Friday, November 15, 2013

The Mullan Seattle vehicular homicide criminal case is finally over

Seattle's most hated and despised man Mark Mullan was sentenced today to the Seattle vehicular homicide charges he pleaded guilty to last month.  18 years in prison, plus an additional 4 months for failing to have an ignition interlock device in his vehicle.  Thus bringing to an end one of the most tragic stories to hit Washington State in recent memory. 

To Mr. Mullan's credit it sounds like he took responsibility for his actions and pleaded guilty as charged.  He didn't put the family of the people he killed, and injured through a long and sad jury trial.  Obviously everyone in Seattle would rather he trade places with those he killed, or the baby he injured who is now going to be physically handicapped for the rest of his life.  But he did all he could in the legal sense to be accountable.

Far too often people don't understand how the legal system works.  If you read some of the Seattle Times comments people feel this guy should get the death penalty, or life in prison.  And I'm sure the family of those he injured and killed are upset he is only getting 18 years.  Heck I would be upset to if I was in their position and someone who killed members of my family only got an 18 year sentence which would get cut by a 1/3 with good time.  

But unfortunately for those that are not in the legal system.  This is how it works.  There is a sentencing range based on several factors that has been created by the State legislature.  And don't forget the Prosecution could have asked the Judge to impose additional time, but didn't based on his DUI history and the recent DUI arrest he got in Seattle.  

So in the end I know nothing will bring back the members of that family that were killed by this senseless act.  But hopefully they can take some sort of solace that he pleaded guilty as charged and didn't put up any kind of fight at sentencing and appeared to be somewhat contrite over his actions.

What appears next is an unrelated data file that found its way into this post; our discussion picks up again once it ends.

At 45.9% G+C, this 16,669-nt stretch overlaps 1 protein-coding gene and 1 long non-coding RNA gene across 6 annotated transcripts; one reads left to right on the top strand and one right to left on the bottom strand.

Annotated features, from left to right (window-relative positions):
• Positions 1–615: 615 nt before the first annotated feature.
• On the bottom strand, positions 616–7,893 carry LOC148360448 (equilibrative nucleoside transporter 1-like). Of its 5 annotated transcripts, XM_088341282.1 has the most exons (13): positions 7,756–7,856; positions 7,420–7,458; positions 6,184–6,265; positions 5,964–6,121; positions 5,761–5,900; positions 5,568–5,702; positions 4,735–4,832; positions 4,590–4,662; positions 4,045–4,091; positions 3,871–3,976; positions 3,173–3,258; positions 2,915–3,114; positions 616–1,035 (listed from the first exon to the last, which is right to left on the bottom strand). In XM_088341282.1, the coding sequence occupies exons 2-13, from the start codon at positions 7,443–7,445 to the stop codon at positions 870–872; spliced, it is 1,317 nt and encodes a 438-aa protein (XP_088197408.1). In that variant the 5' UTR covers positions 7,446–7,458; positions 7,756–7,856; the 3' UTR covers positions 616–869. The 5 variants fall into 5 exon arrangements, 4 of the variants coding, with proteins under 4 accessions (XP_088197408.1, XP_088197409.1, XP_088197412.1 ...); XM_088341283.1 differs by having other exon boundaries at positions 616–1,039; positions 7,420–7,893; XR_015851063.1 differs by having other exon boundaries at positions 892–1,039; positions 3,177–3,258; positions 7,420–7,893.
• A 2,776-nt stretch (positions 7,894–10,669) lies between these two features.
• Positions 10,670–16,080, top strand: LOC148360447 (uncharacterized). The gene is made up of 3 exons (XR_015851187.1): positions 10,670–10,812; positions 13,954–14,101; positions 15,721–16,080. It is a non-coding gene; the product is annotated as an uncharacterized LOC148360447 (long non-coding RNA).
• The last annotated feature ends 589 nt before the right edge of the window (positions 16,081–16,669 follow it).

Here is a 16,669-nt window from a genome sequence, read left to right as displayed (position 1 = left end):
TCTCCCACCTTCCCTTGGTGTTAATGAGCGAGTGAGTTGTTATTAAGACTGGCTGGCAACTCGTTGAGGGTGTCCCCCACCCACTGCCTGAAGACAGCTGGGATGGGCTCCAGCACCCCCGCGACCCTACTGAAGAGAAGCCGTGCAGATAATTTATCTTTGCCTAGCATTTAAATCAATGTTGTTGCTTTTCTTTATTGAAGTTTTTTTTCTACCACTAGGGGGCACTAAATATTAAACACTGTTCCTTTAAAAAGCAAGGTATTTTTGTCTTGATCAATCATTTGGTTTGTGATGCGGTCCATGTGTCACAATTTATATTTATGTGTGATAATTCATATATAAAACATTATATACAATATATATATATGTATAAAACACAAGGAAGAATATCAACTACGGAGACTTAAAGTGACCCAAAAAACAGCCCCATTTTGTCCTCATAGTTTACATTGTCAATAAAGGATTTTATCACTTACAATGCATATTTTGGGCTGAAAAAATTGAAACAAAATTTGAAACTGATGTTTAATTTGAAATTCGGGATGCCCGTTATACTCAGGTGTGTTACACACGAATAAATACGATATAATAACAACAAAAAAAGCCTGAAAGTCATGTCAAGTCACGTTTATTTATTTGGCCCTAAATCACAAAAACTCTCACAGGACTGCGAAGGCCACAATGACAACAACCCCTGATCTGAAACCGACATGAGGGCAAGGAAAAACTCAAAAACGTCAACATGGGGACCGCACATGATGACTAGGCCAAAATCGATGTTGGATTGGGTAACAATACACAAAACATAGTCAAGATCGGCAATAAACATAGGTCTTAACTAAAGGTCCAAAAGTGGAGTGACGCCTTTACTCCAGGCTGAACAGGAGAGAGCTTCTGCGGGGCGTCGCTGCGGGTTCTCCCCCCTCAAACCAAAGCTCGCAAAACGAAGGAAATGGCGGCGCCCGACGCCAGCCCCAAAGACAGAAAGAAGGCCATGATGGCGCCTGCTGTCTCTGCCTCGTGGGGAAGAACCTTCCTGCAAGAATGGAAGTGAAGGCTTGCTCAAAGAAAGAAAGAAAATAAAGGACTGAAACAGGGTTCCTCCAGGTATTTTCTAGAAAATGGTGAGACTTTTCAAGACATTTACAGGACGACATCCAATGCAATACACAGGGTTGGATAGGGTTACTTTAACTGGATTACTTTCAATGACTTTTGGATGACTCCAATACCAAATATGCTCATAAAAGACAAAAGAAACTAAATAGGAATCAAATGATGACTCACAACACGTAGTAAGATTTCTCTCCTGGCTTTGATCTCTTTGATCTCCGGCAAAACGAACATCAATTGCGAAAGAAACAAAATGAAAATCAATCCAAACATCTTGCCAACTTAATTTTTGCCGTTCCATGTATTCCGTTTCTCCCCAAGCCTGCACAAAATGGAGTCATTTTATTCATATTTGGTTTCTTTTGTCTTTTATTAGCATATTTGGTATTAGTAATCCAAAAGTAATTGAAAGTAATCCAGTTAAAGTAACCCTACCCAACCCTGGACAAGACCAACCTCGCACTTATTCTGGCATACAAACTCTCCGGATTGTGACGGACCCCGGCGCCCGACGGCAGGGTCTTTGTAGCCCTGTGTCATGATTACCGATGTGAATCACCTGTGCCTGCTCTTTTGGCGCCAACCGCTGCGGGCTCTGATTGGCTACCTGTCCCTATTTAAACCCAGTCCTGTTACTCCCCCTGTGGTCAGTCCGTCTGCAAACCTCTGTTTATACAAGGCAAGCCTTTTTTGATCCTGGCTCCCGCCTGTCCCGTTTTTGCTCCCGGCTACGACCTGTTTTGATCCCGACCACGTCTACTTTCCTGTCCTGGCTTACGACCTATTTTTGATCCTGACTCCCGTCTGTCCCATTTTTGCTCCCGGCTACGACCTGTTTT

About the author:  Matthew Leyba is a DUI lawyer in Seattle.  His practice focuses on representing those charged with DUI and other traffic offenses.   

Saturday, November 9, 2013

Should Washington state lawyers be allowed to smoke pot

We all know that marijuana is legal in Washington State.  You can smoke marijuana, you can grow it, heck you will soon be able to by it at local stores.  However one issue that was never fully determined when the passage of I502 and subsequent legalization of marijuana happened was whether Washington State lawyers can use it.

You see State rules disallow local Washington State attorneys from committing a "criminal act," and despite the passage of I502, marijuana is still illegal federally.  Last week however, the King County Bar Association asked the Washington State Supreme Court to let Washington State attorneys use marijuana without punishment.  The KCBA proposal would add language clarifying that attorneys do not violate state ethics rules if their federal transgressions are specifically permitted under state law.

So what does this mean?  If you're a practicing Seattle Attorney for example technically you can't smoke Marijuana like the rest of Washington state residents.  If you do then you would be committing a "criminal act" and you risk losing your license to practice law.  As a practicing DUI lawyer in Seattle it should be interesting to see how the WSBA goes and whether they change this ethical provision.

Now on a related but unrelated note, I have been seeing more and more marijuana or green DUI's come through my office.  Just because marijuana is legal does not mean you can go out and drive if you're still under the influence of it.  Unlike alcohol, marijuana stays in your system longer.  And even though you may not feel the effects of it, if you're a regular user than you might constantly be at the legal limit of 5 nanograms (which is not very much).  

If you're a regular follower of this blog then you know I was not in favor of the passage of this bill.  Not because I have any problem with the actual legalization, but what we were giving up in exchange for that.  In my opinion as a DUI lawyer in Seattle this legal limit is probably equivalent to a very small amount of alcohol.  But those that were hell bent on this passage never considered this, and now people that need this drug for medicinal purposes are constantly driving "over the legal limit."  

About the author: Matthew Leyba is one of Seattle's best DUI trial attorneys in Western, WA.  His practice focuses on representing those charged with DUI and other related offenses.